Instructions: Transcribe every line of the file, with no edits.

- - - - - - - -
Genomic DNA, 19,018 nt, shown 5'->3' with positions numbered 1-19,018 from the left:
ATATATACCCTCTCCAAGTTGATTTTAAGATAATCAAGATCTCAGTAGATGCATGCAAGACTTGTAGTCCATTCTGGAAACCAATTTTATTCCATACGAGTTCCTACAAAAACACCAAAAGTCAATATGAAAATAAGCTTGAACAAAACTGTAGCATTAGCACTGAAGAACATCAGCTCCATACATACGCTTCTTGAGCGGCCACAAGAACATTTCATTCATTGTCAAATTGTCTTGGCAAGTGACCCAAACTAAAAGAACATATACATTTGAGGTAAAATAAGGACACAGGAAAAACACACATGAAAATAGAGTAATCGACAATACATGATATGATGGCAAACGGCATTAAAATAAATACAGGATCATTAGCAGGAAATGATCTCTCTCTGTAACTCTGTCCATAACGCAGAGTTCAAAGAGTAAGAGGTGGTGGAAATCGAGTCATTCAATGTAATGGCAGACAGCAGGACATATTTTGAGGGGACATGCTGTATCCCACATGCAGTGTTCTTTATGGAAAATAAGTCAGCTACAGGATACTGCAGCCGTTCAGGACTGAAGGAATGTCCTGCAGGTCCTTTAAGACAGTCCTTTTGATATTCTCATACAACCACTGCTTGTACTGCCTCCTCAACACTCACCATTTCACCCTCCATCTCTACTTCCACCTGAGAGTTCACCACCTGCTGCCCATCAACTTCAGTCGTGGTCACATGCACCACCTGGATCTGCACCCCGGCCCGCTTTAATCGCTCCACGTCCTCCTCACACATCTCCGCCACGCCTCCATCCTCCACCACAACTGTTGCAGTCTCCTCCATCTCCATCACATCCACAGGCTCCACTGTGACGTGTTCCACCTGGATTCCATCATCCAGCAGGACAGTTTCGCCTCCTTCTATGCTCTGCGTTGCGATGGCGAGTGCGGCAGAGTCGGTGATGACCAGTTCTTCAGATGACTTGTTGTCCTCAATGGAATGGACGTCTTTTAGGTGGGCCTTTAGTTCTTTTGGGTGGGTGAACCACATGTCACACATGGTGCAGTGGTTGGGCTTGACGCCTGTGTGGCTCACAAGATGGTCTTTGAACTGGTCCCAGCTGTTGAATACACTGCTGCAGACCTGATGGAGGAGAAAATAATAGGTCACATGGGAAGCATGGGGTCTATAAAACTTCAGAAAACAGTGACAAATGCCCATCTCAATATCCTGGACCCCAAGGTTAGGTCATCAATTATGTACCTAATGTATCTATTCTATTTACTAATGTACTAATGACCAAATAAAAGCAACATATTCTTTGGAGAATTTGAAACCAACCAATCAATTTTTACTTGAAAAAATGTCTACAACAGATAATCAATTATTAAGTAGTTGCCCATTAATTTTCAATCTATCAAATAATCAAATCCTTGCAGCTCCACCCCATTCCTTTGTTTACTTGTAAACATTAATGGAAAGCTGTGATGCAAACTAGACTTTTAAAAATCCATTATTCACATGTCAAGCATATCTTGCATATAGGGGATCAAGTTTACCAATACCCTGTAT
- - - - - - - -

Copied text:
Genomic DNA, 19,018 nt, shown 5'->3' with positions numbered 1-19,018 from the left:
ATATATACCCTCTCCAAGTTGATTTTAAGATAATCAAGATCTCAGTAGATGCATGCAAGACTTGTAGTCCATTCTGGAAACCAATTTTATTCCATACGAGTTCCTACAAAAACACCAAAAGTCAATATGAAAATAAGCTTGAACAAAACTGTAGCATTAGCACTGAAGAACATCAGCTCCATACATACGCTTCTTGAGCGGCCACAAGAACATTTCATTCATTGTCAAATTGTCTTGGCAAGTGACCCAAACTAAAAGAACATATACATTTGAGGTAAAATAAGGACACAGGAAAAACACACATGAAAATAGAGTAATCGACAATACATGATATGATGGCAAACGGCATTAAAATAAATACAGGATCATTAGCAGGAAATGATCTCTCTCTGTAACTCTGTCCATAACGCAGAGTTCAAAGAGTAAGAGGTGGTGGAAATCGAGTCATTCAATGTAATGGCAGACAGCAGGACATATTTTGAGGGGACATGCTGTATCCCACATGCAGTGTTCTTTATGGAAAATAAGTCAGCTACAGGATACTGCAGCCGTTCAGGACTGAAGGAATGTCCTGCAGGTCCTTTAAGACAGTCCTTTTGATATTCTCATACAACCACTGCTTGTACTGCCTCCTCAACACTCACCATTTCACCCTCCATCTCTACTTCCACCTGAGAGTTCACCACCTGCTGCCCATCAACTTCAGTCGTGGTCACATGCACCACCTGGATCTGCACCCCGGCCCGCTTTAATCGCTCCACGTCCTCCTCACACATCTCCGCCACGCCTCCATCCTCCACCACAACTGTTGCAGTCTCCTCCATCTCCATCACATCCACAGGCTCCACTGTGACGTGTTCCACCTGGATTCCATCATCCAGCAGGACAGTTTCGCCTCCTTCTATGCTCTGCGTTGCGATGGCGAGTGCGGCAGAGTCGGTGATGACCAGTTCTTCAGATGACTTGTTGTCCTCAATGGAATGGACGTCTTTTAGGTGGGCCTTTAGTTCTTTTGGGTGGGTGAACCACATGTCACACATGGTGCAGTGGTTGGGCTTGACGCCTGTGTGGCTCACAAGATGGTCTTTGAACTGGTCCCAGCTGTTGAATACACTGCTGCAGACCTGATGGAGGAGAAAATAATAGGTCACATGGGAAGCATGGGGTCTATAAAACTTCAGAAAACAGTGACAAATGCCCATCTCAATATCCTGGACCCCAAGGTTAGGTCATCAATTATGTACCTAATGTATCTATTCTATTTACTAATGTACTAATGACCAAATAAAAGCAACATATTCTTTGGAGAATTTGAAACCAACCAATCAATTTTTACTTGAAAAAATGTCTACAACAGATAATCAATTATTAAGTAGTTGCCCATTAATTTTCAATCTATCAAATAATCAAATCCTTGCAGCTCCACCCCATTCCTTTGTTTACTTGTAAACATTAATGGAAAGCTGTGATGCAAACTAGACTTTTAAAAATCCATTATTCACATGTCAAGCATATCTTGCATATAGGGGATCAAGTTTACCAATACCCTGTAT